My daughter and I have turned a corner in our relationship. Mia has come to the point in her life where her friends and social circle outrank her family — including me. The clues that she is growing up, and away, have been there for a while.
I think I just chose to ignore them.
The fact that she is becoming more independent doesn’t really bother me. I no longer walk her to the bus stop, or stay and wait during her fencing lessons. She now has opinions and thoughts that weren’t formed from within our family. These are all good things. I really enjoy that my teen is a deep thinker, cares about issues, and is responsible. Although I must say: It is a new sensation to be debating my own child.
The hard part is that she is transferring her dependence from me to her peers. And their opinions sometimes weigh more than mine. Middle school was the beginning of the transition. I was always a parent volunteer in her grade school class, but now I’m no longer needed. This is also the first time that she has acquaintances I haven’t met. At her elementary school, I knew almost everyone, and I certainly knew her friends.
The pulling away is subtle, but it’s there. While planning a summer vacation in Germany, she became alarmed when she heard that we would be away for three weeks.
“But, I don’t want to be gone that long!” Mia protested. When I questioned why, she said she would miss her buddies. She worried she might be left out of a party, or a get-together.
“But it’s Europe!” I said. “You’ll see things you might never see again. Castles! Living history! Besides,” I added, “you’ll be with us.”
Mia was unmoved. She would rather be with her friends.
We recently traveled back to my hometown to attend the funeral of my grandfather. This meant that my teen missed some social events, a sacrifice she willingly made because she was close to her great-grandad and wanted to be there. But once the funeral was over, she was ready to head back home.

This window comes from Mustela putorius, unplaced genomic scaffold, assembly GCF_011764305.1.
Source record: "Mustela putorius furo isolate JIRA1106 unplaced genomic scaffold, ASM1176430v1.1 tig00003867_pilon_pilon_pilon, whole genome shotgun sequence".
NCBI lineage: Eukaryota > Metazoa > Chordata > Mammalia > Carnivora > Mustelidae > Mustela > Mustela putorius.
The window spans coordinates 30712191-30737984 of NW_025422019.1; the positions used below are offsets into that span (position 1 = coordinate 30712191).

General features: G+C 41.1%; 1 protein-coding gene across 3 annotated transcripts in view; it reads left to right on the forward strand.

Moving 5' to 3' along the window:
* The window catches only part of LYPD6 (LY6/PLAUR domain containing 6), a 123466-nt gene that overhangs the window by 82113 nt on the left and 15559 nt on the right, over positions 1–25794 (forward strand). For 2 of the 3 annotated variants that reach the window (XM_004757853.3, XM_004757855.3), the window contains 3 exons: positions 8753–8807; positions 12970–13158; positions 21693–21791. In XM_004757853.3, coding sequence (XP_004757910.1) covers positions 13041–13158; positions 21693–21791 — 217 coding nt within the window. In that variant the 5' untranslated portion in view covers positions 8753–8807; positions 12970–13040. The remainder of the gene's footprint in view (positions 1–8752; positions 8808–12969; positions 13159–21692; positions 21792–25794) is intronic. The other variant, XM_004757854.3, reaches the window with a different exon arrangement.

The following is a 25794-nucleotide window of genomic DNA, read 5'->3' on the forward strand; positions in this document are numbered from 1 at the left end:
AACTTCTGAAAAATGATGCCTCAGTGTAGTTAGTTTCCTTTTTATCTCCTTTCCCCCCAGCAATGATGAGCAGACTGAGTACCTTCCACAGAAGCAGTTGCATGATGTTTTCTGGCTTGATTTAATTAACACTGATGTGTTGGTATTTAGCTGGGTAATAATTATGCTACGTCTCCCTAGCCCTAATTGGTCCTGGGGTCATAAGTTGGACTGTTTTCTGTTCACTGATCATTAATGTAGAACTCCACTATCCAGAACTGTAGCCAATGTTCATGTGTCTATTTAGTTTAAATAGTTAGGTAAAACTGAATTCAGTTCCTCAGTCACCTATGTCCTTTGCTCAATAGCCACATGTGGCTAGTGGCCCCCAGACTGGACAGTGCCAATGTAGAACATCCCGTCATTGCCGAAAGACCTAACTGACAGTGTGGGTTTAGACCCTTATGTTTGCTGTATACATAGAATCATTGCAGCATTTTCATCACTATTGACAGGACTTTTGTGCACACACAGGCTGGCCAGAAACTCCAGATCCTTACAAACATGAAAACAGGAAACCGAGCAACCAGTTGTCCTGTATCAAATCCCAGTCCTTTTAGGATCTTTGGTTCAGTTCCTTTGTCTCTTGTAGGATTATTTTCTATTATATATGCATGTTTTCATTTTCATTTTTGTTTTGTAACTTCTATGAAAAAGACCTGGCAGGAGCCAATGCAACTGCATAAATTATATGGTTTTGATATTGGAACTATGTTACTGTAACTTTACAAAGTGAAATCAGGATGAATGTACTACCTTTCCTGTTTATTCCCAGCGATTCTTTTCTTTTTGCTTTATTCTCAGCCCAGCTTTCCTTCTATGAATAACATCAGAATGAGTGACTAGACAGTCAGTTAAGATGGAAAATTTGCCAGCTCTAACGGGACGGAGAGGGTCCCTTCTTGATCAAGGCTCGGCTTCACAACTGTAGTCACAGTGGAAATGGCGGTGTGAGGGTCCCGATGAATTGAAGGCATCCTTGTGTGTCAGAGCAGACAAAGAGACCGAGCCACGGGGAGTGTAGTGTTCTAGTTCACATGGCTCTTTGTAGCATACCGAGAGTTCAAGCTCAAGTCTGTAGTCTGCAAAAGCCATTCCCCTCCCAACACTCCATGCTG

“Why can’t we leave now?” she asked. I explained that I wanted to spend some time with my family, and besides, after the insane amount we’d paid for last-minute plane tickets, there was no way I wanted to go home after a couple of days. She sighed, and wandered off to email her friends.
I get it, because I remember that feeling. I remember tapping my foot under the table at family dinners, anxious for the moment I could dash off and call my best friend. During sixth grade, that same girl was invited on an all-expense-paid summer trip to Greece. To the dismay of her parents (and to my relief) she turned it down. Because she didn’t want to miss out on time with her friends.
I know that my daughter still needs me, but in a different way. It just twists my heart a little to realize that this is only the beginning. I will no longer know all her secrets, or be the one she most wants to spend time with. And she will continue to move further and further away. From me.
Knowing that this is normal and healthy doesn’t help. It still hurts.
I guess all I can do now is be there when she does need me. I can be the shoulder to cry on, the sounding board when her friends aren’t there or fail her, as some inevitably will. I can take her to buy her prom dress, and make every effort to know her friends. Because I realize that someday, the pendulum will swing back. Family will rise to the top again.
And I’ll be here, waiting.
Tiffany Doerr Guerzon is a freelance writer and the mother of three children, including a teen. Read more of her writing at TDGuerzon.com .